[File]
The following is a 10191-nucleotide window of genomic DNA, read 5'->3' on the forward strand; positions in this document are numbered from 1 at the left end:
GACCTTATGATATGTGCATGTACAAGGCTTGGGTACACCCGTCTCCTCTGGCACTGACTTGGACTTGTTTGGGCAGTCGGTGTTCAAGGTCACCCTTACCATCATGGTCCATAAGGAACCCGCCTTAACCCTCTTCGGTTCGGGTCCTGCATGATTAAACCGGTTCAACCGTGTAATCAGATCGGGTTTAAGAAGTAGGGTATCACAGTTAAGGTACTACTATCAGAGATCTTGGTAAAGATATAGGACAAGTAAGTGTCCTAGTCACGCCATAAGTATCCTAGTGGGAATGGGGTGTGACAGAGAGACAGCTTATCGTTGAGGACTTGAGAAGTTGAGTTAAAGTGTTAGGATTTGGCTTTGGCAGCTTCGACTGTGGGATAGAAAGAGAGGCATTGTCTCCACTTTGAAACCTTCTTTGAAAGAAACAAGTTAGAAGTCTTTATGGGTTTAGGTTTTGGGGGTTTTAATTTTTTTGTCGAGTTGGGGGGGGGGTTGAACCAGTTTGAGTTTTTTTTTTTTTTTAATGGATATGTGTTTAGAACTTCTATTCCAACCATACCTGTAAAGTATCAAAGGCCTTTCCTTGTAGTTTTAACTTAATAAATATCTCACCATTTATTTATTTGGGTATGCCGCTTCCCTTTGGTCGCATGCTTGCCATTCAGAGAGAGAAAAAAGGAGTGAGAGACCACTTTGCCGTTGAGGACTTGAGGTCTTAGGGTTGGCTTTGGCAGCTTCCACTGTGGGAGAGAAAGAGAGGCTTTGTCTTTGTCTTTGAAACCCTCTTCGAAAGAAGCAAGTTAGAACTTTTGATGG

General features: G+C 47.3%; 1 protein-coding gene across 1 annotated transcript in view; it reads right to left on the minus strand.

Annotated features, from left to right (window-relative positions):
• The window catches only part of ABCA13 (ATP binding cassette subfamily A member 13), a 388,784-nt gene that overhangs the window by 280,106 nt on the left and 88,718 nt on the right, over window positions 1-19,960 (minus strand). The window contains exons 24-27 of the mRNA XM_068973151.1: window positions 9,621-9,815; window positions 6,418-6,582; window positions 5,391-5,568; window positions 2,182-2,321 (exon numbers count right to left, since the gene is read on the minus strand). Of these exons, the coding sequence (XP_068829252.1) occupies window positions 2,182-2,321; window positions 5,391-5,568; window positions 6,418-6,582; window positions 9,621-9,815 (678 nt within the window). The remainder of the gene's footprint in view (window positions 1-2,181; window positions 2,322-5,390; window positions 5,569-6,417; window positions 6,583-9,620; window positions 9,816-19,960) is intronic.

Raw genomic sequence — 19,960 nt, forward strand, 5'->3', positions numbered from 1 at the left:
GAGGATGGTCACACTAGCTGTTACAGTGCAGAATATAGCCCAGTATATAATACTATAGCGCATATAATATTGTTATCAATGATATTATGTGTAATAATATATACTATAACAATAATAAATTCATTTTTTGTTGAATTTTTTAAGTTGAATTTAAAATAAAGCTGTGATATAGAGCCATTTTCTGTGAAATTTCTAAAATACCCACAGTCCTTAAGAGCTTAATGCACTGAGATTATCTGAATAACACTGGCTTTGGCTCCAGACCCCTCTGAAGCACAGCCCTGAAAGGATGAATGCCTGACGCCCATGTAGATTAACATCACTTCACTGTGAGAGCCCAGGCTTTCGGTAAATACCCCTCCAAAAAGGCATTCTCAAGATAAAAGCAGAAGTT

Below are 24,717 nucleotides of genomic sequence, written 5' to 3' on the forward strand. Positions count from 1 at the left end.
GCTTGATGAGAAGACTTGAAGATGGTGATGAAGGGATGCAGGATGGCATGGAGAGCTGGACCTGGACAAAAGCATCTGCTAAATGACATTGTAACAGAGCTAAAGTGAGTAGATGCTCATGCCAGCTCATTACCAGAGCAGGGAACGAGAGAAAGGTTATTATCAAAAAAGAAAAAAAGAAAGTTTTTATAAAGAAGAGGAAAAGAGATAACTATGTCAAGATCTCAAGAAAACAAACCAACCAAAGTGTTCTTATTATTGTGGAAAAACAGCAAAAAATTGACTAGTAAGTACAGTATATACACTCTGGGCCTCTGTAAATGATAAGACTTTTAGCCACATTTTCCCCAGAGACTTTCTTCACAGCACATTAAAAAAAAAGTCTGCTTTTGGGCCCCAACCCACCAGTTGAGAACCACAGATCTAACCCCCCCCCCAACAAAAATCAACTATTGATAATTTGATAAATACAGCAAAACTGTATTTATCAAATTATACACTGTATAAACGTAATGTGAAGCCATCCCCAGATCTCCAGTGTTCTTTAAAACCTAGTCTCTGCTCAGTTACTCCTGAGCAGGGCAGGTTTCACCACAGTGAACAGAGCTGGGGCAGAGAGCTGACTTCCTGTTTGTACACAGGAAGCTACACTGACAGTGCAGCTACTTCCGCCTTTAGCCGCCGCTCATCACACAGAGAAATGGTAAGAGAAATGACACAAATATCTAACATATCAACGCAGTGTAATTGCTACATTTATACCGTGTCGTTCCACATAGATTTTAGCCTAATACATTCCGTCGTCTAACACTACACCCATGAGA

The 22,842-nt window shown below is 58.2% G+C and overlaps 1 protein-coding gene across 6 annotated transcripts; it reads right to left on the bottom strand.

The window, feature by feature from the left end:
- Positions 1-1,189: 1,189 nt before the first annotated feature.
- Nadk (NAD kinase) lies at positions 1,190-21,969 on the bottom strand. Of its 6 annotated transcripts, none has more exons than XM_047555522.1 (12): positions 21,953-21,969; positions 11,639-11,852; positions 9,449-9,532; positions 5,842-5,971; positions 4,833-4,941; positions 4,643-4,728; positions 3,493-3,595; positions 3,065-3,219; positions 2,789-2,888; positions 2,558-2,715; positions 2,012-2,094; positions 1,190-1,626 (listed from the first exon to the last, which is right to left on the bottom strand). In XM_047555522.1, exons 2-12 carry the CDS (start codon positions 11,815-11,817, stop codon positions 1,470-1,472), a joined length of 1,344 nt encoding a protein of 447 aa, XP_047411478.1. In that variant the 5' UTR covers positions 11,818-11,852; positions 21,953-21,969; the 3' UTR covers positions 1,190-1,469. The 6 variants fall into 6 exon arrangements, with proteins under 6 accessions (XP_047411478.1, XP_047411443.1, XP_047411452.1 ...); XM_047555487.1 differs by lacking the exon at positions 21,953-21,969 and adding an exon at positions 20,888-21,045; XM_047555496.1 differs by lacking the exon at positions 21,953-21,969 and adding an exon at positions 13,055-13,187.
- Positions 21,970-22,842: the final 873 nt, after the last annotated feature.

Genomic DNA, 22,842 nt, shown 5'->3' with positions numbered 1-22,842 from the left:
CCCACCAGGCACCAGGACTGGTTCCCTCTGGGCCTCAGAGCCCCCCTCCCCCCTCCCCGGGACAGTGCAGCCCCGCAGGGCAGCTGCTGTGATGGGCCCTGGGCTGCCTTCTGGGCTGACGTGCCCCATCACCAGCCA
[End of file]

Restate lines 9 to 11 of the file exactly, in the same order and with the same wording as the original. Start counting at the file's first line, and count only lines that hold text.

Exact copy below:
GCTTGATGAGAAGACTTGAAGATGGTGATGAAGGGATGCAGGATGGCATGGAGAGCTGGACCTGGACAAAAGCATCTGCTAAATGACATTGTAACAGAGCTAAAGTGAGTAGATGCTCATGCCAGCTCATTACCAGAGCAGGGAACGAGAGAAAGGTTATTATCAAAAAAGAAAAAAAGAAAGTTTTTATAAAGAAGAGGAAAAGAGATAACTATGTCAAGATCTCAAGAAAACAAACCAACCAAAGTGTTCTTATTATTGTGGAAAAACAGCAAAAAATTGACTAGTAAGTACAGTATATACACTCTGGGCCTCTGTAAATGATAAGACTTTTAGCCACATTTTCCCCAGAGACTTTCTTCACAGCACATTAAAAAAAAAGTCTGCTTTTGGGCCCCAACCCACCAGTTGAGAACCACAGATCTAACCCCCCCCCCAACAAAAATCAACTATTGATAATTTGATAAATACAGCAAAACTGTATTTATCAAATTATACACTGTATAAACGTAATGTGAAGCCATCCCCAGATCTCCAGTGTTCTTTAAAACCTAGTCTCTGCTCAGTTACTCCTGAGCAGGGCAGGTTTCACCACAGTGAACAGAGCTGGGGCAGAGAGCTGACTTCCTGTTTGTACACAGGAAGCTACACTGACAGTGCAGCTACTTCCGCCTTTAGCCGCCGCTCATCACACAGAGAAATGGTAAGAGAAATGACACAAATATCTAACATATCAACGCAGTGTAATTGCTACATTTATACCGTGTCGTTCCACATAGATTTTAGCCTAATACATTCCGTCGTCTAACACTACACCCATGAGA

The 22,842-nt window shown below is 58.2% G+C and overlaps 1 protein-coding gene across 6 annotated transcripts; it reads right to left on the bottom strand.

The window, feature by feature from the left end: